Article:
British Society for Haematology. Listening. Learning. Leading British Society for Haematology. Listening. Learning. Leading
30 July 2019

In the last few weeks, you may have noticed the throng of newly qualified doctors in graduation robes and their happy families in tow. Well, I was one of those dewy-eyed parents filled with mixed emotions – of pride and relief! It was also tinged with nostalgia because father and son share the same alma mater! Alas, my misguided offspring has proclaimed that haematology is not for him! Some might regard this as a failure for a BSH President but I shall make amends and channel that nurturing to those young trainees who are keen to join the haematology family.

On that note, I am happy to report that BSH held a very successful ST3 educational day organised by Alex Langridge and Andrew McGregor. Alex attended the ST3 event three years ago as a trainee and it is heart-warming to see the progression from trainee to organising and delivering this event. This is one example of increasing trainee involvement and leadership, which is a real success for BSH. It reflects our strong commitment to working with everyone across the specialty.

Then and now - BSH President Cheng-Hock Toh
Then and now - BSH President Cheng-Hock Toh

This also applies to our nursing and allied health professional colleagues in haematology. You will know of my efforts to increase their engagement and the latest is our new free BSH Associate Membership scheme.  Please spread the word and signpost the many benefits of becoming a BSH member, especially ahead of our 2020 Annual Scientific Meeting (ASM) when we celebrate our Diamond Jubilee as one inclusive and energised family. On the Sunday before the ASM in Birmingham, we will be repeating a bespoke educational day for medical students, foundation year doctors and advanced nurse practitioners in addition to the “Pitfalls in Haematology” programme for specialist registrars.

All this is part of futureproofing haematology, which is a major responsibility of the BSH President. For our newly qualified doctors, the future will be increasingly about personalised medicine and be unheralded new treatments for rare diseases, because of burgeoning genomic and technological advances. With establishment of the Genomic Laboratory Hubs (GLH), BSH has been first off the blocks among medical specialties in engaging Genomics England. We held a joint meeting recently to bring Dame Sue Hill and leaders from the 4 GLHs providing haematology services together to ensure smooth transition of genomic haematology research into NHS services. We are all clearer now about the joint next steps to enable integration of genomics into our multi-disciplinary team meetings.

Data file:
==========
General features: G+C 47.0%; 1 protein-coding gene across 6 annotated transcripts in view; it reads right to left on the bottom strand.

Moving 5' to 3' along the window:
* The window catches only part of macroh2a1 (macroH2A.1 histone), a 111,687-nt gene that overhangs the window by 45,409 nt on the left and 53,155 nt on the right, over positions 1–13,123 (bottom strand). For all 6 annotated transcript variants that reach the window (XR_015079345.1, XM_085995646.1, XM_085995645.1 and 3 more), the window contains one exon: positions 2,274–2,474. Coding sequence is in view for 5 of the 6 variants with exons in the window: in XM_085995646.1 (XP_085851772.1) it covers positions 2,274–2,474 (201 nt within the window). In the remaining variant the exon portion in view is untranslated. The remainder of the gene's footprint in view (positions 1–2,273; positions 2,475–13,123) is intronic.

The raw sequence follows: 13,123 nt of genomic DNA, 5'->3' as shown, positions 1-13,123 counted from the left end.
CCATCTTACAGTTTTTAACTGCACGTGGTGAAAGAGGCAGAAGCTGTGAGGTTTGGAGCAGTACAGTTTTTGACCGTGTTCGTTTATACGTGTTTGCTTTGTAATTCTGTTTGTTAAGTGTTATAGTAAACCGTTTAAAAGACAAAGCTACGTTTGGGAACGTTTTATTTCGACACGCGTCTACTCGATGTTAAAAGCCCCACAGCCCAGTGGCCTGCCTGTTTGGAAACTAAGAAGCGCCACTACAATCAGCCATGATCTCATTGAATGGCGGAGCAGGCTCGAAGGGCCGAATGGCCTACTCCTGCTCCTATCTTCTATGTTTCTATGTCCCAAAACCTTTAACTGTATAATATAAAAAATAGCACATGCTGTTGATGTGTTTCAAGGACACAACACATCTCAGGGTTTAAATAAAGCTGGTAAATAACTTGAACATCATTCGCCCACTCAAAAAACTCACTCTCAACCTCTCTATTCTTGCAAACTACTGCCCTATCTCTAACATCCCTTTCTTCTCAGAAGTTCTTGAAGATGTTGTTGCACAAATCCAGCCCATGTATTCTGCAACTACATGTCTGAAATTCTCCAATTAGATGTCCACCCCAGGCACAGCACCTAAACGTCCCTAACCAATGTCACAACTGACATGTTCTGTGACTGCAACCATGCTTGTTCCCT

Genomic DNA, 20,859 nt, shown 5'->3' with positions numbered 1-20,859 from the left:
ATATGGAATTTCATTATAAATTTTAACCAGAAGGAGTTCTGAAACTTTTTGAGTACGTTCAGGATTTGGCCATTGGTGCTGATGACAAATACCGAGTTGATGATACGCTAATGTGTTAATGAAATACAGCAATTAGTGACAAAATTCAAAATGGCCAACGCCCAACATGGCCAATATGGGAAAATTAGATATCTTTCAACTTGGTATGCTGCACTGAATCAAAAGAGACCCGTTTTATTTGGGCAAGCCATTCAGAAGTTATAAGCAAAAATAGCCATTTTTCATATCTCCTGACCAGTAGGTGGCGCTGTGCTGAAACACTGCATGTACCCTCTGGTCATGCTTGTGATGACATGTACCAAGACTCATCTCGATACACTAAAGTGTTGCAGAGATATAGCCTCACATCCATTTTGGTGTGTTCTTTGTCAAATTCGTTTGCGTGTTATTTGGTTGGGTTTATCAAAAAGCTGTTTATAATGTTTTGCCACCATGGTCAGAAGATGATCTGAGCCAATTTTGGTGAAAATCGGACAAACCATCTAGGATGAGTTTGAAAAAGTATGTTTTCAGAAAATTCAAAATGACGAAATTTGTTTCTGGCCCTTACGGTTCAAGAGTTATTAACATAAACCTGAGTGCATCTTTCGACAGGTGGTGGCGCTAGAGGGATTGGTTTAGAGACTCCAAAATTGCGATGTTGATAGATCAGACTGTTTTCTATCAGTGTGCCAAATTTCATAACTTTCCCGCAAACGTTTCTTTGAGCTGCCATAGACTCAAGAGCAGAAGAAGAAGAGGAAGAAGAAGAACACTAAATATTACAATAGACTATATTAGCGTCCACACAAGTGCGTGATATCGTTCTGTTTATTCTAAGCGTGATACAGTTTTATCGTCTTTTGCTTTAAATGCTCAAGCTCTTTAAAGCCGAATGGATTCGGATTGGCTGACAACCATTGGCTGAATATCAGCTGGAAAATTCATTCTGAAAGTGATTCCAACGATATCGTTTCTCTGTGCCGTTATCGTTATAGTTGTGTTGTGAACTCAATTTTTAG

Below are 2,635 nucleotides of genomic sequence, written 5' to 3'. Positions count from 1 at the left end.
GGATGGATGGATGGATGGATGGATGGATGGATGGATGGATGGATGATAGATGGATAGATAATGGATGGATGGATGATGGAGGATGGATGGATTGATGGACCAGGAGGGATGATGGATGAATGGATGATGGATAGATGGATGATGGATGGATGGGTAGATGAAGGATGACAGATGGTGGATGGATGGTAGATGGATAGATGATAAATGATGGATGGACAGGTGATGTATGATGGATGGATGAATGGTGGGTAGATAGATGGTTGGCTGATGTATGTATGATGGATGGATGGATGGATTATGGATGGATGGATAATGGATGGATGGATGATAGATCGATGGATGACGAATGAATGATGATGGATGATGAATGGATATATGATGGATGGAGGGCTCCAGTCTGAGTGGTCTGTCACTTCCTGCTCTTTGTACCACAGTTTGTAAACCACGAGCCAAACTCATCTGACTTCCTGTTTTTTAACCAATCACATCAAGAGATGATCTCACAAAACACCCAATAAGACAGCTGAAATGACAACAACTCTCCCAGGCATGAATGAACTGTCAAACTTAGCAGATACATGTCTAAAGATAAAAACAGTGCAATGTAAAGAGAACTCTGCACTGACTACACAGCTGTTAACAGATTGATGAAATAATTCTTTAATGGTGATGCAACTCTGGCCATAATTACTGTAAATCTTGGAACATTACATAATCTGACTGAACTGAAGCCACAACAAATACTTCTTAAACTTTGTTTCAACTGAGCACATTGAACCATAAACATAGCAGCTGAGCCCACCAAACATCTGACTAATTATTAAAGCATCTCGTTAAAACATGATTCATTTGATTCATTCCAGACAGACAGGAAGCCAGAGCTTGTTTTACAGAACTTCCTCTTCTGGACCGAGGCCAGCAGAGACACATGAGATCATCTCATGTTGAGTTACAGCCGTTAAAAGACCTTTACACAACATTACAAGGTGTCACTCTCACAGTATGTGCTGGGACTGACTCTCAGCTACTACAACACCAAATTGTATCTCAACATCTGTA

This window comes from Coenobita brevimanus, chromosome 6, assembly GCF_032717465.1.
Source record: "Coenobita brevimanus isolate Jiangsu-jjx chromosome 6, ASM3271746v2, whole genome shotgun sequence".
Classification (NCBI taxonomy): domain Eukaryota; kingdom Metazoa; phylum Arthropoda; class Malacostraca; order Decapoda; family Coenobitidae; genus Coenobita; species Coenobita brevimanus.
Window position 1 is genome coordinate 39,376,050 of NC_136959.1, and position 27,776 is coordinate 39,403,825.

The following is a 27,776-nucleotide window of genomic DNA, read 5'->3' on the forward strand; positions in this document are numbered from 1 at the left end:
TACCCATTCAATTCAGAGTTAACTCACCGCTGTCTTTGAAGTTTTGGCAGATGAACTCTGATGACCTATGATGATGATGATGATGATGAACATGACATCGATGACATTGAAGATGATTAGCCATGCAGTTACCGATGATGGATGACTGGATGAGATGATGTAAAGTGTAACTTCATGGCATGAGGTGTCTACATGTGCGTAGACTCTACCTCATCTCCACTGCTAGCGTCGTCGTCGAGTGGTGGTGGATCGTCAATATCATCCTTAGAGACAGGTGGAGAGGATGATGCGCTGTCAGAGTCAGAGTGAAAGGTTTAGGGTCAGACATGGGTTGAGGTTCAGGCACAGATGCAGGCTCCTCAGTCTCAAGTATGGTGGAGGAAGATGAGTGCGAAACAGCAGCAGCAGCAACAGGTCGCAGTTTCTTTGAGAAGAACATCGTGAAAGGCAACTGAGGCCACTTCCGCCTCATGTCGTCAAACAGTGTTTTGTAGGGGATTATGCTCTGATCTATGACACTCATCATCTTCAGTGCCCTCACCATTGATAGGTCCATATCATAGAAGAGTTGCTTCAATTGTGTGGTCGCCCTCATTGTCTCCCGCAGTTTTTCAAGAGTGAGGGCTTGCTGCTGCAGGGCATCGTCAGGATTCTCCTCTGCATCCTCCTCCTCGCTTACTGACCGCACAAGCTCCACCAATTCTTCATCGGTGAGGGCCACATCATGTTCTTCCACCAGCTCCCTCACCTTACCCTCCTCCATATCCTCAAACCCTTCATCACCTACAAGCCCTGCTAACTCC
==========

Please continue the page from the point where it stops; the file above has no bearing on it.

After a month of July filled with diverse activities, August will be when the mailbox generally gets quieter. Some headspace time is always good and I am relishing the chance to reflect and plan ahead for BSH, our 60 at 60 ideas and the BSH Board retreat happening immediately after the summer. August will also mark my 16th month as BSH President, with a third of the course still to run. The 60th anniversary BSH ASM will mark that end of course and I hope that my own “graduation time” will also be filled with mixed emotions – of pride and relief!

With my best wishes,

Cheng-Hock